[Author's note: Discussion of a particular novel in this essay is not necessarily a recommendation to read it.]

Copyright © Anna Franco, 2013.

Movie Review: Hannah Arendt


MOVIE REVIEW: Hannah Arendt  Reviewed by Henry Solomon

[Archived from Objective Motifs, August/September 2013 with minor edits]

A new movie that deserves a wide audience is “Hannah Arendt”.  It’s an intellectual biography focusing on her reporting of the Eichmann trial in 1961.  According to Roger Berkowitz, Director of the Hannah Arendt Center, some of the scenes in the movie were fictionalized, but the portrayal of Arendt’s intellectual development is accurate, and it is the portrayal of this development and her famous conclusion about “the banality of evil” that makes the movie first rate.  A movie about serious ideas is very seldom made these days, and when the ideas are so relevant to the times we live in, it is like finding water in a desert.  The acting is superb, especially that of Barbara Sukowa who plays Hannah Arendt.  All of the actors portray serious people seriously concerned about ideas.  Ms. Sukowa’s portrayal of Arendt’s intransigence reminded me of Ayn Rand and her defense of her ideas in the face of vehement opposition.

What is tragic in Arendt’s analysis is how terribly wrong her ultimate conclusions were.  Fortunately, her conclusions, which I explain below, have not been included in the movie, and so do not undercut it.

In the Q&A I attended, at a second showing of the movie, Roger Berkowitz answered questions about her ideas and life.  As Eichmann had claimed,  he was merely following orders, he was a bureaucrat, who as Arendt identifies, had subverted his identity to the “higher cause” of Nazism, had lost his identity to Hitler, and was an obedient follower.  In Arendt’s words from the film: “He was a nobody.”  That is what she meant by “banality of evil.”  Eichmann was only one person in a population of nobodies in service to Hitler.   The tragic aspect of this is the implication Arendt draws from her conclusion about the Nazi followers.  It was her view that it is dangerous for people to be overly “zealous” about their ideas.  This view is terribly mistaken with regard to ideas that are true and deserve to be defended with the same intransigence that Arendt herself did.  One is left wondering whether Arendt believed that there is such a thing as absolute truth worthy of a “zealous” defense.  On visiting the Hannah Arendt website I was left with the distinct impression that she did not consider reality to be absolute.  Probably the most disheartening argument for this view is the fact of her ongoing lifelong friendship with Martin Heidegger.  It’s as though his ideas and his life had no moral implications, as though there was nothing in reality to identify a morality proper to man’s life.  The best analysis of Arendt’s ultimate conclusions is given by Leonard Peikoff in his book The Ominous Parallels: The End of Freedom in America (Penguin, Meridian, NY, July 1993, pp 2256-257).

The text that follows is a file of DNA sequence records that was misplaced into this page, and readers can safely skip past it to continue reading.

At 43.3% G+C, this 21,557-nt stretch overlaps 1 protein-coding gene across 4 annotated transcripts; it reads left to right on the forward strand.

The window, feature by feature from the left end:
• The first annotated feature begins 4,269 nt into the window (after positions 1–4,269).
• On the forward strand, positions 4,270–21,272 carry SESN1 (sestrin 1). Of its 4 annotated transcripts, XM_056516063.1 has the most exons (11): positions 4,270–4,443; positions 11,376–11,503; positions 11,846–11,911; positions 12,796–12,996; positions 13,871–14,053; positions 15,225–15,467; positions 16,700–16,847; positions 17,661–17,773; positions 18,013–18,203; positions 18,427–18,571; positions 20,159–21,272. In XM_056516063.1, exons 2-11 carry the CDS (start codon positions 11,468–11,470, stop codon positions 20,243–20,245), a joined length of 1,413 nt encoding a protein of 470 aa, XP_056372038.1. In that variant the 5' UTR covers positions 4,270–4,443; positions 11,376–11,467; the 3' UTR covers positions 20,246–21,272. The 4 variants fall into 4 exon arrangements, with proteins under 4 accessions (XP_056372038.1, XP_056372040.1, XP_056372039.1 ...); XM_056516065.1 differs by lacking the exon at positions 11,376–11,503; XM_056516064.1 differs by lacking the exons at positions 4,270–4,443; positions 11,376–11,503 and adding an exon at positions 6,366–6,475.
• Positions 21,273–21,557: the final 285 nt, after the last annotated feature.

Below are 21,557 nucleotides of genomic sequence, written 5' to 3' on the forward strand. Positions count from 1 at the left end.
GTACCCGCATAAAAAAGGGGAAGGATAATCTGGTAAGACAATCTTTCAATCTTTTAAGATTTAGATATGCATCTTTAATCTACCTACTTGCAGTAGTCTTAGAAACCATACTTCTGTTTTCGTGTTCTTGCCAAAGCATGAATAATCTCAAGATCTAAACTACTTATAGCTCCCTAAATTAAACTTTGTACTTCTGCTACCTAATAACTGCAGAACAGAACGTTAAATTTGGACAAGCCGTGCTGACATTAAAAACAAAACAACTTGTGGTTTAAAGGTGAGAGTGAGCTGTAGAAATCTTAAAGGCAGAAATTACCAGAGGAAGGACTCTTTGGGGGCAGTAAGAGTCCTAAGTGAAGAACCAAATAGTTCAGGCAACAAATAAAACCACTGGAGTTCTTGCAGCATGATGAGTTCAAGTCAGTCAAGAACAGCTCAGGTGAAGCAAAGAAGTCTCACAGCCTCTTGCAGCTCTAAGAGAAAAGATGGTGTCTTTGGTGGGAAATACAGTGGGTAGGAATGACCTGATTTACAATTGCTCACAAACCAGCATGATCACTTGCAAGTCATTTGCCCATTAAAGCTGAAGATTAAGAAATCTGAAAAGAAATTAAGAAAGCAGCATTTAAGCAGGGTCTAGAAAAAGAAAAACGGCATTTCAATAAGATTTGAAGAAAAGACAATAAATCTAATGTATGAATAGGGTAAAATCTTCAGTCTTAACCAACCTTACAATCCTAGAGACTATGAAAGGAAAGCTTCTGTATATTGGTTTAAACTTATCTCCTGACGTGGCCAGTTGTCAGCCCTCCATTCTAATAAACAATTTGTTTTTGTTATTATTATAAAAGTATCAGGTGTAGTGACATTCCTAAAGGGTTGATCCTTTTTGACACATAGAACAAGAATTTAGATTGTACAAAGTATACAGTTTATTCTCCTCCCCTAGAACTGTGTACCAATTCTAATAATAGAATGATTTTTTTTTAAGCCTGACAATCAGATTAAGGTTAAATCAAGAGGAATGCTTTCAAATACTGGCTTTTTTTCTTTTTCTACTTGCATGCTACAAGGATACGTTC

“Hannah Arendt, the best and most philosophically inclined of the commentators, is also, in regard to her ultimate conclusions, the worst, i.e., the most perversely wrong-headed.  In a final warning, she singles out for special attack the attitude which she regards as a major source of the Nazis’ evil and of their success: an unswerving commitment to logic.  The Nazis, she says, and the masses attracted to them, were ‘too consistent’ in pursuing the implications of a basic premise (which she identifies as racism); they gave up the freedom of thought for ‘the straight jacket of logic’ or ‘tyranny of logicality’; they did not admit that complete consistency “exists nowhere in the realm of reality,’ which is pervaded instead by ‘fortuitousness’.”

“Like the other commentators, but even more so, Miss Arendt moves in the modern intellectual mainstream, accepting without challenge all its basic ideas, including the conventional derogation of logic.  Thus she can fail to see what her own book makes all but inescapable: that the essence of Hitler’s theories was not consistency, but unreason; that ‘fortuitousness’ is a property not of reality, but of Nazism; and that ‘logicality’ is not tyranny, but weapon against it.”

“It is a sin to study the agony of a continent of victims and end up offering as explanation the intellectual equivalent of a drugstore nostrum, or worse: end up preaching, as antidote, an essential tenet of the murderers.”

[Leonard Peikoff, The Ominous Parallels: The End of Freedom in America,  Penguin/Meridian, 1993, New York, pp 256-257.

Hannah Arendt, The Origins of Totalitarianism (new ed, New York,  Harcourt Brace & World, 1966, pp 457, 470, 473, 471, 351, as cited in The Ominous Parallels: The End of Freedom in America by Leonard Peikoff, Penguin/Meridian, New York, 1993, pp 256-257. ]

     In summary, it is a great movie dramatizing important ideas that are relevant to the world we live in, but should be seen with the awareness that these ideas are not Arendt’s final conclusions about what makes it possible for people like Eichmann to exist.

Copyright © Henry Solomon, 2013